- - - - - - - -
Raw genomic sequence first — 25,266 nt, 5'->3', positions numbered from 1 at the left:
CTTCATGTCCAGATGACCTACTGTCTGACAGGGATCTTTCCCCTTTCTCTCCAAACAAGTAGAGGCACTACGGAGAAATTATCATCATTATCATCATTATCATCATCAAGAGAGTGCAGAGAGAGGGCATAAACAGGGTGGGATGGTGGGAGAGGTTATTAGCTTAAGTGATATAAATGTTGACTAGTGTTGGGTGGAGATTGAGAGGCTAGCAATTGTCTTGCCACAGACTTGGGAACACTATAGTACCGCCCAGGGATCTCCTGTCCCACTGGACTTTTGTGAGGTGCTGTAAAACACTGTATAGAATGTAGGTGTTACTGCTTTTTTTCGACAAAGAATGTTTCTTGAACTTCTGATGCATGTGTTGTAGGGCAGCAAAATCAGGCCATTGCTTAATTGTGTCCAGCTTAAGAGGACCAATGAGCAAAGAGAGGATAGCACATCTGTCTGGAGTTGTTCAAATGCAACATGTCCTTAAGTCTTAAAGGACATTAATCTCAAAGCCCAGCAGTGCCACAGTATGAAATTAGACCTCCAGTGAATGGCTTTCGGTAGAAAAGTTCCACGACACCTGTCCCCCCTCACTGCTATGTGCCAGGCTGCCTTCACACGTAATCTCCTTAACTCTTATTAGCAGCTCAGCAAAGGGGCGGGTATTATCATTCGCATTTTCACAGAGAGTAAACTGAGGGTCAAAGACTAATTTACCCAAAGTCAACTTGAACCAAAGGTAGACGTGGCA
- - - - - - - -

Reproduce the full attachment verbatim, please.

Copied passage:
Raw genomic sequence first — 25,266 nt, 5'->3', positions numbered from 1 at the left:
CTTCATGTCCAGATGACCTACTGTCTGACAGGGATCTTTCCCCTTTCTCTCCAAACAAGTAGAGGCACTACGGAGAAATTATCATCATTATCATCATTATCATCATCAAGAGAGTGCAGAGAGAGGGCATAAACAGGGTGGGATGGTGGGAGAGGTTATTAGCTTAAGTGATATAAATGTTGACTAGTGTTGGGTGGAGATTGAGAGGCTAGCAATTGTCTTGCCACAGACTTGGGAACACTATAGTACCGCCCAGGGATCTCCTGTCCCACTGGACTTTTGTGAGGTGCTGTAAAACACTGTATAGAATGTAGGTGTTACTGCTTTTTTTCGACAAAGAATGTTTCTTGAACTTCTGATGCATGTGTTGTAGGGCAGCAAAATCAGGCCATTGCTTAATTGTGTCCAGCTTAAGAGGACCAATGAGCAAAGAGAGGATAGCACATCTGTCTGGAGTTGTTCAAATGCAACATGTCCTTAAGTCTTAAAGGACATTAATCTCAAAGCCCAGCAGTGCCACAGTATGAAATTAGACCTCCAGTGAATGGCTTTCGGTAGAAAAGTTCCACGACACCTGTCCCCCCTCACTGCTATGTGCCAGGCTGCCTTCACACGTAATCTCCTTAACTCTTATTAGCAGCTCAGCAAAGGGGCGGGTATTATCATTCGCATTTTCACAGAGAGTAAACTGAGGGTCAAAGACTAATTTACCCAAAGTCAACTTGAACCAAAGGTAGACGTGGCA